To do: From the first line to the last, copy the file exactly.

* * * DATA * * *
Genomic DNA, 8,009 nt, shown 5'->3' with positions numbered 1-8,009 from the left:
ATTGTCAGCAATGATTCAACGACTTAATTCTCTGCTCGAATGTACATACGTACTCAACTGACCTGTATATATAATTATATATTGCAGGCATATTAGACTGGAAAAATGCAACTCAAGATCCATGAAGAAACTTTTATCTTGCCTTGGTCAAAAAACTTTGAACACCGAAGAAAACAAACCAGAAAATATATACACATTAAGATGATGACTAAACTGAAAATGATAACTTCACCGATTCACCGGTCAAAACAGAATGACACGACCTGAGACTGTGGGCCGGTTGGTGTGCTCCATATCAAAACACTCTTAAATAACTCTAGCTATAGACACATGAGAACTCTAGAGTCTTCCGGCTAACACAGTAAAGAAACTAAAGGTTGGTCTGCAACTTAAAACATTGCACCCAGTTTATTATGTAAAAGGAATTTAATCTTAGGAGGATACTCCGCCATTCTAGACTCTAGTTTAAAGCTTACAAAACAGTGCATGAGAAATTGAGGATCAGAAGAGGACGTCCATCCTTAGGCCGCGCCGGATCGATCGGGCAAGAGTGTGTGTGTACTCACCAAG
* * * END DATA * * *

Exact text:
Genomic DNA, 8,009 nt, shown 5'->3' with positions numbered 1-8,009 from the left:
ATTGTCAGCAATGATTCAACGACTTAATTCTCTGCTCGAATGTACATACGTACTCAACTGACCTGTATATATAATTATATATTGCAGGCATATTAGACTGGAAAAATGCAACTCAAGATCCATGAAGAAACTTTTATCTTGCCTTGGTCAAAAAACTTTGAACACCGAAGAAAACAAACCAGAAAATATATACACATTAAGATGATGACTAAACTGAAAATGATAACTTCACCGATTCACCGGTCAAAACAGAATGACACGACCTGAGACTGTGGGCCGGTTGGTGTGCTCCATATCAAAACACTCTTAAATAACTCTAGCTATAGACACATGAGAACTCTAGAGTCTTCCGGCTAACACAGTAAAGAAACTAAAGGTTGGTCTGCAACTTAAAACATTGCACCCAGTTTATTATGTAAAAGGAATTTAATCTTAGGAGGATACTCCGCCATTCTAGACTCTAGTTTAAAGCTTACAAAACAGTGCATGAGAAATTGAGGATCAGAAGAGGACGTCCATCCTTAGGCCGCGCCGGATCGATCGGGCAAGAGTGTGTGTGTACTCACCAAG